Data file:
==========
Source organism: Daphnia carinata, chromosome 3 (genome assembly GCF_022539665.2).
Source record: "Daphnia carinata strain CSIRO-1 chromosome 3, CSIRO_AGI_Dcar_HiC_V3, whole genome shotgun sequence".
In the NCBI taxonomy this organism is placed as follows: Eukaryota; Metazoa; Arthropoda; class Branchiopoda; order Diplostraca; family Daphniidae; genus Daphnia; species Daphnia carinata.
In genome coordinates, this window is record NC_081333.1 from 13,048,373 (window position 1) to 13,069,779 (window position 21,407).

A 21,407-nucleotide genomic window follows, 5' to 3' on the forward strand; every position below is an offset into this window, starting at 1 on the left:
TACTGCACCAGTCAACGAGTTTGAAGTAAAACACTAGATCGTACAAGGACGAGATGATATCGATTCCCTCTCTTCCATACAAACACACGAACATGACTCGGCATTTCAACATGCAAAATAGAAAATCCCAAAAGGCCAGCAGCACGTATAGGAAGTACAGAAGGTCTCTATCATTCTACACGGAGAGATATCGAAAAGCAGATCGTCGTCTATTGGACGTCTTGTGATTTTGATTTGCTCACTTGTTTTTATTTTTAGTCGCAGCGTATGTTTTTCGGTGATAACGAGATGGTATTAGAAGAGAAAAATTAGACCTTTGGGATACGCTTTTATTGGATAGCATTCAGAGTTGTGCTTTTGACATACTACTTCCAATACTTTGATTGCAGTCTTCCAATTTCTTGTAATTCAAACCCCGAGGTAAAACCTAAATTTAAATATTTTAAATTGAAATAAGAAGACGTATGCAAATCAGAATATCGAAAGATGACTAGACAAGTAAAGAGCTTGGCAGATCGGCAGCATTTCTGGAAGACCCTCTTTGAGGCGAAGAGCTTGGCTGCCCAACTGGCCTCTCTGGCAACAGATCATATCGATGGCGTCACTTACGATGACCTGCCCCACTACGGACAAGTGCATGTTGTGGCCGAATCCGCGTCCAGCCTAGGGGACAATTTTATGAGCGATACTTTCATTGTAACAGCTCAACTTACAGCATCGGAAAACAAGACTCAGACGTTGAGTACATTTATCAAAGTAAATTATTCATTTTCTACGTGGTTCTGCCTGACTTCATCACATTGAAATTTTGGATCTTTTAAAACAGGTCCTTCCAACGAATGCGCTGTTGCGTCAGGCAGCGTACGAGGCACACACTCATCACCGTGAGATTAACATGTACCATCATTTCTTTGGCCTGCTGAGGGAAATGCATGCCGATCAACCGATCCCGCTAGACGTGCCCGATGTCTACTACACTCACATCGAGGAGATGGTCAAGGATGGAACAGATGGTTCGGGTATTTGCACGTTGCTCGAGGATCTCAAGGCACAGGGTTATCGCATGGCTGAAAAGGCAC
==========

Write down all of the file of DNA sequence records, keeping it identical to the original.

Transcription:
Source organism: Daphnia carinata, chromosome 3 (genome assembly GCF_022539665.2).
Source record: "Daphnia carinata strain CSIRO-1 chromosome 3, CSIRO_AGI_Dcar_HiC_V3, whole genome shotgun sequence".
In the NCBI taxonomy this organism is placed as follows: Eukaryota; Metazoa; Arthropoda; class Branchiopoda; order Diplostraca; family Daphniidae; genus Daphnia; species Daphnia carinata.
In genome coordinates, this window is record NC_081333.1 from 13,048,373 (window position 1) to 13,069,779 (window position 21,407).

A 21,407-nucleotide genomic window follows, 5' to 3' on the forward strand; every position below is an offset into this window, starting at 1 on the left:
TACTGCACCAGTCAACGAGTTTGAAGTAAAACACTAGATCGTACAAGGACGAGATGATATCGATTCCCTCTCTTCCATACAAACACACGAACATGACTCGGCATTTCAACATGCAAAATAGAAAATCCCAAAAGGCCAGCAGCACGTATAGGAAGTACAGAAGGTCTCTATCATTCTACACGGAGAGATATCGAAAAGCAGATCGTCGTCTATTGGACGTCTTGTGATTTTGATTTGCTCACTTGTTTTTATTTTTAGTCGCAGCGTATGTTTTTCGGTGATAACGAGATGGTATTAGAAGAGAAAAATTAGACCTTTGGGATACGCTTTTATTGGATAGCATTCAGAGTTGTGCTTTTGACATACTACTTCCAATACTTTGATTGCAGTCTTCCAATTTCTTGTAATTCAAACCCCGAGGTAAAACCTAAATTTAAATATTTTAAATTGAAATAAGAAGACGTATGCAAATCAGAATATCGAAAGATGACTAGACAAGTAAAGAGCTTGGCAGATCGGCAGCATTTCTGGAAGACCCTCTTTGAGGCGAAGAGCTTGGCTGCCCAACTGGCCTCTCTGGCAACAGATCATATCGATGGCGTCACTTACGATGACCTGCCCCACTACGGACAAGTGCATGTTGTGGCCGAATCCGCGTCCAGCCTAGGGGACAATTTTATGAGCGATACTTTCATTGTAACAGCTCAACTTACAGCATCGGAAAACAAGACTCAGACGTTGAGTACATTTATCAAAGTAAATTATTCATTTTCTACGTGGTTCTGCCTGACTTCATCACATTGAAATTTTGGATCTTTTAAAACAGGTCCTTCCAACGAATGCGCTGTTGCGTCAGGCAGCGTACGAGGCACACACTCATCACCGTGAGATTAACATGTACCATCATTTCTTTGGCCTGCTGAGGGAAATGCATGCCGATCAACCGATCCCGCTAGACGTGCCCGATGTCTACTACACTCACATCGAGGAGATGGTCAAGGATGGAACAGATGGTTCGGGTATTTGCACGTTGCTCGAGGATCTCAAGGCACAGGGTTATCGCATGGCTGAAAAGGCAC